Meet the Independents: Arif OKIL (Ungrouped, South Eastern Metropolitan)

Arif Okil wants you to know that he is ‘Motivated by passion to represent South Eastern Community’.  It’s good to have a passion in life.

Mr Okil joins the trend of candidates who have chosen to create a political FaceBook page, rather than a website – which makes a fair bit of sense, since one can do this for free, and it’s certainly easier than designing a website.  It can, however, make policies harder to track down.  Fortunately – or unfortunately, really – Mr Okil only started his page a few days ago, and has written relatively little, so it’s fairly easy to find what he does actually have to say.

But first – the weather report.  Oops, sorry, wrong script.  What I meant to say was, let’s take a look at what the other candidates think of Mr Okil.

Interestingly, the Greens have put him at 14 and the Animal Justice Party at 16.  Evidently he is further to the left than his pale blue colour scheme led me to believe (and isn’t it interesting that political colour branding is that powerful?)  The Liberal Democrats have also placed him fairly high, at 17, which is less of a recommendation for me, and in fact, most of the parties seem to be fairly neutral about him, putting him in the twenties and occasionally early 30s.   The only exceptions are the Cyclists and Rise Up Australia, who put him dead last at 41.  The Cyclists seem to be doing the whole preference-whisperer thing, so goodness only knows what their logic is.  As for Rise Up Australia – well, Mr Okil hasn’t said anything terribly pro-choice or anti-Christian anywhere that I can see, and they seem to be treating Independents in other electorates pretty much individually.  I have an awful feeling they may have seen his name, decided that it looked Muslim and dumped him at the bottom of their ticket accordingly.  But this is rampant speculation, based on my dislike of Rise Up Australia, so please take that with a whole ocean full of salt.

Mr Okil’s poster contains the following points:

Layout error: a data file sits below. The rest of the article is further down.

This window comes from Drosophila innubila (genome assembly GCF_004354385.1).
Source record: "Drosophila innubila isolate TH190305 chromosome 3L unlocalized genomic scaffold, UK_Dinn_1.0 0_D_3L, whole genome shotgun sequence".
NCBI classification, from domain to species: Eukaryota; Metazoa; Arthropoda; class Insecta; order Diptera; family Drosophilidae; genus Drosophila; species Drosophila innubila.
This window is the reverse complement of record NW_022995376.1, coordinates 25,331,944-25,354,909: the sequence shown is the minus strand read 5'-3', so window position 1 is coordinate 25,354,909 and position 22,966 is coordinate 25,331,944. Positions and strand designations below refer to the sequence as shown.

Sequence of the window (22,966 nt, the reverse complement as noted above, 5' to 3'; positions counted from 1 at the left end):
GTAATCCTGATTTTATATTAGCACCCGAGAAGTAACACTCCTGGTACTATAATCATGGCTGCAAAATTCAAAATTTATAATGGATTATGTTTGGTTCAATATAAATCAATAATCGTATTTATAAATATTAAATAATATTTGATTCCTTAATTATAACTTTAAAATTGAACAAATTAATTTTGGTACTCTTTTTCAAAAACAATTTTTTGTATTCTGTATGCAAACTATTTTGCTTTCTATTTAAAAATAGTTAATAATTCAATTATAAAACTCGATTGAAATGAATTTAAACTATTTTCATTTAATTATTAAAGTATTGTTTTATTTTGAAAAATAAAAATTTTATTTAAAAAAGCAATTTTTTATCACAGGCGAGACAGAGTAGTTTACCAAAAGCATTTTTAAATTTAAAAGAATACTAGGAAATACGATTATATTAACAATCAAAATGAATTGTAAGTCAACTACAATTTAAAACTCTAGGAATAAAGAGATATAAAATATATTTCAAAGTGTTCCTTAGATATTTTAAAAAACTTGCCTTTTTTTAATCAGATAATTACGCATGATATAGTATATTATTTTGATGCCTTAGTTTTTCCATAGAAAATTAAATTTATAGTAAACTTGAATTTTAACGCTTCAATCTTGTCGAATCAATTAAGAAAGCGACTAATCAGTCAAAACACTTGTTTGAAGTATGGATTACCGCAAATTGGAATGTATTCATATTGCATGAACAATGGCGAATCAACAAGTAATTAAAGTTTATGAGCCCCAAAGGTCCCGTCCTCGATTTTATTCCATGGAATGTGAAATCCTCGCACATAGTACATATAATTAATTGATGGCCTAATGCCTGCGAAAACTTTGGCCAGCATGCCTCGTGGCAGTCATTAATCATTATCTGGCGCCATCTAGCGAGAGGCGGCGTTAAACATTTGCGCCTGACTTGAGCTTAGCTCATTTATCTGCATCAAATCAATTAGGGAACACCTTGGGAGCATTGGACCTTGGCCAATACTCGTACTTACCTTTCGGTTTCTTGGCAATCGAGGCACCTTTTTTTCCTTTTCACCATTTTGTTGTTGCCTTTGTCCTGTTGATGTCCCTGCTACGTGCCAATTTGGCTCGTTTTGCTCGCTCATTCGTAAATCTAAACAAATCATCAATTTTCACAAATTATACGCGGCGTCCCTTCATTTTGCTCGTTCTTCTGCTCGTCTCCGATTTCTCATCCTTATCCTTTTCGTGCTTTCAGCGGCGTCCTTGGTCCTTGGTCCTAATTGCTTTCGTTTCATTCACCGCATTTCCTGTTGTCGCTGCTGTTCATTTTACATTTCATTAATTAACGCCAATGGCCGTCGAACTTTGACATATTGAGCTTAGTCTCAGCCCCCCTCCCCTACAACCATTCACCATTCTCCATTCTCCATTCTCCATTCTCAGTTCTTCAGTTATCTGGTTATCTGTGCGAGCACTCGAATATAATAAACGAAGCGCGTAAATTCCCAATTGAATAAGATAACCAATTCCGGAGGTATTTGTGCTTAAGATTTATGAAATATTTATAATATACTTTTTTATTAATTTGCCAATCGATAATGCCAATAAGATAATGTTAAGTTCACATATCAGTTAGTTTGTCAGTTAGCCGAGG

• Effective use of policies and resources
    • Police
    • Public Transport
    • Local Council
  • Improve education system
  • Develop advanced health care and hospitals

You know, it’s not often that someone who puts ‘police’ so high on their list of priorities is also into public transport, education and hospitals.  I wonder why that is, actually?  I don’t see any obvious connection, or lack thereof.  Then again, I’m pretty tired right now!

Elsewhere on his Facebook Page, Mr Okil comments that we need a government that cares about Victorian people, and suggest that all Victorians should have access to an online first aid course.  He would also like Emergency and Non-Emergency areas in Victorian hospitals, and he is in favour of a recommended retail pricing system (similar to the one we have for books) for all grocery and medical items, with retailers being required to sell goods for that price or under.  The goal is to prevent higher prices in some suburbs than others, which is laudable, though one would clearly need related legislation to prevent particular retailers from colluding with manufacturers to set prices that will allow them to offer a discount that others can’t afford.And that’s about it.  No detail on how to achieve this, or why these are Mr Okil’s priorities of choice.  I think the most useful summary I can make here is to say that Mr Okil clearly cares about a number of things that are, in my view, well worth caring about.  But beyond that, it’s really hard to say.

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